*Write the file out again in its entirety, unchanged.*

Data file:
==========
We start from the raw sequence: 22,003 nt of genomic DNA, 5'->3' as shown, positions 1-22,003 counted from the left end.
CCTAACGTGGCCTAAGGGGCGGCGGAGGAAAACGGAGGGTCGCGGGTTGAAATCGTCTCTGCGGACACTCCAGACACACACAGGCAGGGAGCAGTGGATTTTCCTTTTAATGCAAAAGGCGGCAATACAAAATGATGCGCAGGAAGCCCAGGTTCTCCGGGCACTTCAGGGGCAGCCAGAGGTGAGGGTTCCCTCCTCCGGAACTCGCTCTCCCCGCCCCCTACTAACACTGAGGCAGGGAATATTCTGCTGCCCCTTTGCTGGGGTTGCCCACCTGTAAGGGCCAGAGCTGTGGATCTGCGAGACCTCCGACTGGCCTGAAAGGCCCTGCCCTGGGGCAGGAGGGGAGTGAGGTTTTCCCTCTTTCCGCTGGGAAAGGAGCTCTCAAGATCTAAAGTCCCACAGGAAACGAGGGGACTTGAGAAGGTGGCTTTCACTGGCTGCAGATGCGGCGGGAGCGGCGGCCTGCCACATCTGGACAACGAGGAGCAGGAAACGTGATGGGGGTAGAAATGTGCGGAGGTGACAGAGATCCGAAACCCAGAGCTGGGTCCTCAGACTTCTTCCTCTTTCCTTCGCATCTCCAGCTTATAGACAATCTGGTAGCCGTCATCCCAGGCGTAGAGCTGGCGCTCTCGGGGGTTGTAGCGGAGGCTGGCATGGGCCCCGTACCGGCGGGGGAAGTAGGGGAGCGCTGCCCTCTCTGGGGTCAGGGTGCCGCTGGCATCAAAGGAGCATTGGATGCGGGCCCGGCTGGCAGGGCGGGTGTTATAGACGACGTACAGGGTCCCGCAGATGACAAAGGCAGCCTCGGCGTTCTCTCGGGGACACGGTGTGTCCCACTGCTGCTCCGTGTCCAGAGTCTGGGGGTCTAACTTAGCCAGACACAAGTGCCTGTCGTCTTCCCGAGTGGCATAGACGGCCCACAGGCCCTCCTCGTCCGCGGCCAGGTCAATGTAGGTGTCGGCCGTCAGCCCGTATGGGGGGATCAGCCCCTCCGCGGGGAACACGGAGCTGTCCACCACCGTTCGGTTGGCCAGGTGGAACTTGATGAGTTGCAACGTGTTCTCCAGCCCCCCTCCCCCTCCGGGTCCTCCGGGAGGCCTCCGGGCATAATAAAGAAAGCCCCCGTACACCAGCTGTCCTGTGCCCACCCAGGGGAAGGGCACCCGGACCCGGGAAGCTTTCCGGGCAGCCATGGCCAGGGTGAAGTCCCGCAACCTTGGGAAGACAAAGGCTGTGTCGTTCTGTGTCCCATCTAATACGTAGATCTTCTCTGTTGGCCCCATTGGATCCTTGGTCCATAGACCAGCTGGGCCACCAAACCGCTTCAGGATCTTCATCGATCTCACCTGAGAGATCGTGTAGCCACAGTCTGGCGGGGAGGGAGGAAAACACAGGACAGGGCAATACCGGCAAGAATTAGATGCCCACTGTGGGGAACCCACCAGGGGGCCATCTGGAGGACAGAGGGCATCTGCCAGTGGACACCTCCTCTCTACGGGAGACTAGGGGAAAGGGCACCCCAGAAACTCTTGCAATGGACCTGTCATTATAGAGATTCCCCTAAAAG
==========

We start from the raw sequence: 22,003 nt of genomic DNA, 5'->3' as shown, positions 1-22,003 counted from the left end.
CCTAACGTGGCCTAAGGGGCGGCGGAGGAAAACGGAGGGTCGCGGGTTGAAATCGTCTCTGCGGACACTCCAGACACACACAGGCAGGGAGCAGTGGATTTTCCTTTTAATGCAAAAGGCGGCAATACAAAATGATGCGCAGGAAGCCCAGGTTCTCCGGGCACTTCAGGGGCAGCCAGAGGTGAGGGTTCCCTCCTCCGGAACTCGCTCTCCCCGCCCCCTACTAACACTGAGGCAGGGAATATTCTGCTGCCCCTTTGCTGGGGTTGCCCACCTGTAAGGGCCAGAGCTGTGGATCTGCGAGACCTCCGACTGGCCTGAAAGGCCCTGCCCTGGGGCAGGAGGGGAGTGAGGTTTTCCCTCTTTCCGCTGGGAAAGGAGCTCTCAAGATCTAAAGTCCCACAGGAAACGAGGGGACTTGAGAAGGTGGCTTTCACTGGCTGCAGATGCGGCGGGAGCGGCGGCCTGCCACATCTGGACAACGAGGAGCAGGAAACGTGATGGGGGTAGAAATGTGCGGAGGTGACAGAGATCCGAAACCCAGAGCTGGGTCCTCAGACTTCTTCCTCTTTCCTTCGCATCTCCAGCTTATAGACAATCTGGTAGCCGTCATCCCAGGCGTAGAGCTGGCGCTCTCGGGGGTTGTAGCGGAGGCTGGCATGGGCCCCGTACCGGCGGGGGAAGTAGGGGAGCGCTGCCCTCTCTGGGGTCAGGGTGCCGCTGGCATCAAAGGAGCATTGGATGCGGGCCCGGCTGGCAGGGCGGGTGTTATAGACGACGTACAGGGTCCCGCAGATGACAAAGGCAGCCTCGGCGTTCTCTCGGGGACACGGTGTGTCCCACTGCTGCTCCGTGTCCAGAGTCTGGGGGTCTAACTTAGCCAGACACAAGTGCCTGTCGTCTTCCCGAGTGGCATAGACGGCCCACAGGCCCTCCTCGTCCGCGGCCAGGTCAATGTAGGTGTCGGCCGTCAGCCCGTATGGGGGGATCAGCCCCTCCGCGGGGAACACGGAGCTGTCCACCACCGTTCGGTTGGCCAGGTGGAACTTGATGAGTTGCAACGTGTTCTCCAGCCCCCCTCCCCCTCCGGGTCCTCCGGGAGGCCTCCGGGCATAATAAAGAAAGCCCCCGTACACCAGCTGTCCTGTGCCCACCCAGGGGAAGGGCACCCGGACCCGGGAAGCTTTCCGGGCAGCCATGGCCAGGGTGAAGTCCCGCAACCTTGGGAAGACAAAGGCTGTGTCGTTCTGTGTCCCATCTAATACGTAGATCTTCTCTGTTGGCCCCATTGGATCCTTGGTCCATAGACCAGCTGGGCCACCAAACCGCTTCAGGATCTTCATCGATCTCACCTGAGAGATCGTGTAGCCACAGTCTGGCGGGGAGGGAGGAAAACACAGGACAGGGCAATACCGGCAAGAATTAGATGCCCACTGTGGGGAACCCACCAGGGGGCCATCTGGAGGACAGAGGGCATCTGCCAGTGGACACCTCCTCTCTACGGGAGACTAGGGGAAAGGGCACCCCAGAAACTCTTGCAATGGACCTGTCATTATAGAGATTCCCCTAAAAG